Approaching mile 12 and I see the last person heading up the course at mile 7. An old man, walking. He looked SO happy! (By the way, he finished in 3:53). I kinda wish I could enjoy more races like that. I knew we'd get that aid station again under the bridge, the last one of the race. I walked through it, and realized I only had about 3/4 of a mile to go. I can do that!

The course ran along a park on one side, and the city on the other, we turned into the city, heading toward Rodney Square, and the last quarter of a mile? ALL UPHILL. A ridiculous uphill. A hill I was cursing. UGH!!! I was struggling and wanted to walk but of course this is where all the spectators were so I couldn't. Again, I had nothing left in me to "sprint" to the finish, but at least I didn't walk across the finish line. I crossed the line, was handed a small cup of Gatorade, and found L. We got someone to take our picture in front of the Caesar Rodney statue:

Me and L
Official Time - 2:12:10
Official Pace - 10:06
Halfway Split - 1:04:37
Halfway Pace - 9:52
Overall Place - 1046/1316
Division Place - 60/85
Gender Place - 377/534
Garmin Time - 2:12:11
Garmin Distance - 13.19 miles
Garmin Pace - 10:01
Mile 1 - 8:42
Mile 2 - 9:25
Mile 3 - 9:56
Mile 4 - 9:53
Mile 5 - 10:12
Mile 6 - 10:16
Mile 7 - 10:24
Mile 8 - 11:31
Mile 9 - 10:24
Mile 10 - 9:58
Mile 11 - 10:06
Mile 12 - 9:36
Mile 13 - 9:47
Mile 13.1 - 10:26


FYI... Caesar Rodney is on the back of the Delaware quarter. L had grabbed me a bottle of Gatorade, and then we each grabbed a slice of pizza (from Seasons Pizza, the same folks that delivered our food the night before), and we headed back to the hotel. We walked by the start area and saw our blankets still on top of the trash can... This was a trash can that had a lid and our stuff was just sitting on top... so we grabbed them. I was still FREEZING. Anyway, we got to the hotel just before noon, and we both took super fast showers, and were out of there by 12:15. That gave us almost 45 minutes to walk to the train station. PLENTY of time...

Got to the train station, bought a drink and a souvenir and then tried to figure out where we needed to be. That's when we noticed that our 12:54 train NOW said - "Now 2:21." WTH??? We get in line and found out the train was delayed almost 1.5 hours! What that meant is that we were going to miss our 3:20 flight out of Baltimore. 2 out of 3 trains were a bust. NOT impressed with Amtrak. After about ten minutes the incredibly rude woman finally refunded our money (we had kept our tickets from BWI and got that refunded to). Our only solution was to take a cab to BWI. That is NOT cheap if you were wondering. Our $38/each train tickets became a $225 cab ride. Ugh.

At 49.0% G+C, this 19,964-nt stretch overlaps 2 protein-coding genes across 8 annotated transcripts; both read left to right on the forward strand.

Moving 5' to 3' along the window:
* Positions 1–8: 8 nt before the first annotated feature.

It was about a 70 mile drive to the airport, and we got there right around 2:00. We still had to actually print our boarding passes and then go through security. After printing our boarding pass, we discover our flight is delayed. An hour. You are kidding me... Sigh.

It takes a while to get through security, there is only one person checking tickets, and the X-Ray lines are LONG... At least since our flight was delayed we would actually have time to sit down and have a nice lunch without rushing. We went to a diner and got our typical lunch of salad and a burger:


Best lunch ever! Then we headed to the gate area. Our flight ended up not being quite as delayed as they had thought, and we were actually boarded about 15 minutes earlier. Once on the plane they thought we would land only about 20 minutes later than originally scheduled. I was psyched!! We haven't had a flight that got us home during daylight hours in ages! The best part of the flight?? New snacks!!!


Once again, we lucked out and all our travel issues were fixed and most of them were at the END of the trip.

Another double header complete... and another on the books for this weekend. Bring it.

Joe's Oat Patties

Image Source

Joe's Oat Patties

Okay, today I am going to go a little hippie on my readers.  I am going to tell you about a meatless patty.... WAIT WAIT!! DON'T LEAVE THAT QUICK!!  For all you non-health nuts and cupcake makers I promise you they are good.  I am no yoga, tree-hugging, all natural clothing, vegan, hemp clothing, dreadlock hair, etc type guy.  I like my leather shoes, cotton/rayon clothing, dairy products, showers, hunting and the occasional piece of dead animal flesh.